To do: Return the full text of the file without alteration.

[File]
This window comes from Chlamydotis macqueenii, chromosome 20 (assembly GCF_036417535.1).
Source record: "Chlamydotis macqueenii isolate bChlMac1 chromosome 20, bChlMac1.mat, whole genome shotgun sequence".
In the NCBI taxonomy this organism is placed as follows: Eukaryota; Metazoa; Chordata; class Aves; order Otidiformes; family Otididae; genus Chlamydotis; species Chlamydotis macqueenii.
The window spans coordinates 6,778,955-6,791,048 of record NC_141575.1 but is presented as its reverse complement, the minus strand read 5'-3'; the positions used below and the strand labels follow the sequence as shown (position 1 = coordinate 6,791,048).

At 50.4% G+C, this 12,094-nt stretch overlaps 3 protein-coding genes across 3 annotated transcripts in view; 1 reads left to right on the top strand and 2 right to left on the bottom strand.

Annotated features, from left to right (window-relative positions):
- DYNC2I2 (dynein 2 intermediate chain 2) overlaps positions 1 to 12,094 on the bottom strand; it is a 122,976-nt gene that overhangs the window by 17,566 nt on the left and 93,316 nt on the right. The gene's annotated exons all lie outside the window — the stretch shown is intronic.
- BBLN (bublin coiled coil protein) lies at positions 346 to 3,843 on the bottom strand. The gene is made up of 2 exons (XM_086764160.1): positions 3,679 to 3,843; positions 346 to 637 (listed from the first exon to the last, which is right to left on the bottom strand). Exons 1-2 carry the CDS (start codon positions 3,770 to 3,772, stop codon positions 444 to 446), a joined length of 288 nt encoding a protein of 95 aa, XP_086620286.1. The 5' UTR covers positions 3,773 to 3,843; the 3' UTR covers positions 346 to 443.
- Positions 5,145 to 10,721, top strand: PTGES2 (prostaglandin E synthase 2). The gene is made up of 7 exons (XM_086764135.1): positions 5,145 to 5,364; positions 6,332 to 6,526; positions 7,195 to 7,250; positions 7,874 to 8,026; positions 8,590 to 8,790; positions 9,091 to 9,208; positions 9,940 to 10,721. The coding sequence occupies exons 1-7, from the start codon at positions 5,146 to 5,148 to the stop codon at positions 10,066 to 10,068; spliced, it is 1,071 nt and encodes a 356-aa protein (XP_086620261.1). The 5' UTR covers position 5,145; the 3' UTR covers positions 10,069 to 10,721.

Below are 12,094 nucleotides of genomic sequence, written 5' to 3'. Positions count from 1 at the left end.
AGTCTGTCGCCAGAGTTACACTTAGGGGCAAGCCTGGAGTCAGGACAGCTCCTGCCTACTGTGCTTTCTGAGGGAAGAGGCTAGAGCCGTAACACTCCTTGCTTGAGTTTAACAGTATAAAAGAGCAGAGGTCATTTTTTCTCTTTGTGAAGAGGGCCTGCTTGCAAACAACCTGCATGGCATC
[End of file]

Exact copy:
This window comes from Chlamydotis macqueenii, chromosome 20 (assembly GCF_036417535.1).
Source record: "Chlamydotis macqueenii isolate bChlMac1 chromosome 20, bChlMac1.mat, whole genome shotgun sequence".
In the NCBI taxonomy this organism is placed as follows: Eukaryota; Metazoa; Chordata; class Aves; order Otidiformes; family Otididae; genus Chlamydotis; species Chlamydotis macqueenii.
The window spans coordinates 6,778,955-6,791,048 of record NC_141575.1 but is presented as its reverse complement, the minus strand read 5'-3'; the positions used below and the strand labels follow the sequence as shown (position 1 = coordinate 6,791,048).

At 50.4% G+C, this 12,094-nt stretch overlaps 3 protein-coding genes across 3 annotated transcripts in view; 1 reads left to right on the top strand and 2 right to left on the bottom strand.

Annotated features, from left to right (window-relative positions):
- DYNC2I2 (dynein 2 intermediate chain 2) overlaps positions 1 to 12,094 on the bottom strand; it is a 122,976-nt gene that overhangs the window by 17,566 nt on the left and 93,316 nt on the right. The gene's annotated exons all lie outside the window — the stretch shown is intronic.
- BBLN (bublin coiled coil protein) lies at positions 346 to 3,843 on the bottom strand. The gene is made up of 2 exons (XM_086764160.1): positions 3,679 to 3,843; positions 346 to 637 (listed from the first exon to the last, which is right to left on the bottom strand). Exons 1-2 carry the CDS (start codon positions 3,770 to 3,772, stop codon positions 444 to 446), a joined length of 288 nt encoding a protein of 95 aa, XP_086620286.1. The 5' UTR covers positions 3,773 to 3,843; the 3' UTR covers positions 346 to 443.
- Positions 5,145 to 10,721, top strand: PTGES2 (prostaglandin E synthase 2). The gene is made up of 7 exons (XM_086764135.1): positions 5,145 to 5,364; positions 6,332 to 6,526; positions 7,195 to 7,250; positions 7,874 to 8,026; positions 8,590 to 8,790; positions 9,091 to 9,208; positions 9,940 to 10,721. The coding sequence occupies exons 1-7, from the start codon at positions 5,146 to 5,148 to the stop codon at positions 10,066 to 10,068; spliced, it is 1,071 nt and encodes a 356-aa protein (XP_086620261.1). The 5' UTR covers position 5,145; the 3' UTR covers positions 10,069 to 10,721.

Below are 12,094 nucleotides of genomic sequence, written 5' to 3'. Positions count from 1 at the left end.
AGTCTGTCGCCAGAGTTACACTTAGGGGCAAGCCTGGAGTCAGGACAGCTCCTGCCTACTGTGCTTTCTGAGGGAAGAGGCTAGAGCCGTAACACTCCTTGCTTGAGTTTAACAGTATAAAAGAGCAGAGGTCATTTTTTCTCTTTGTGAAGAGGGCCTGCTTGCAAACAACCTGCATGGCATC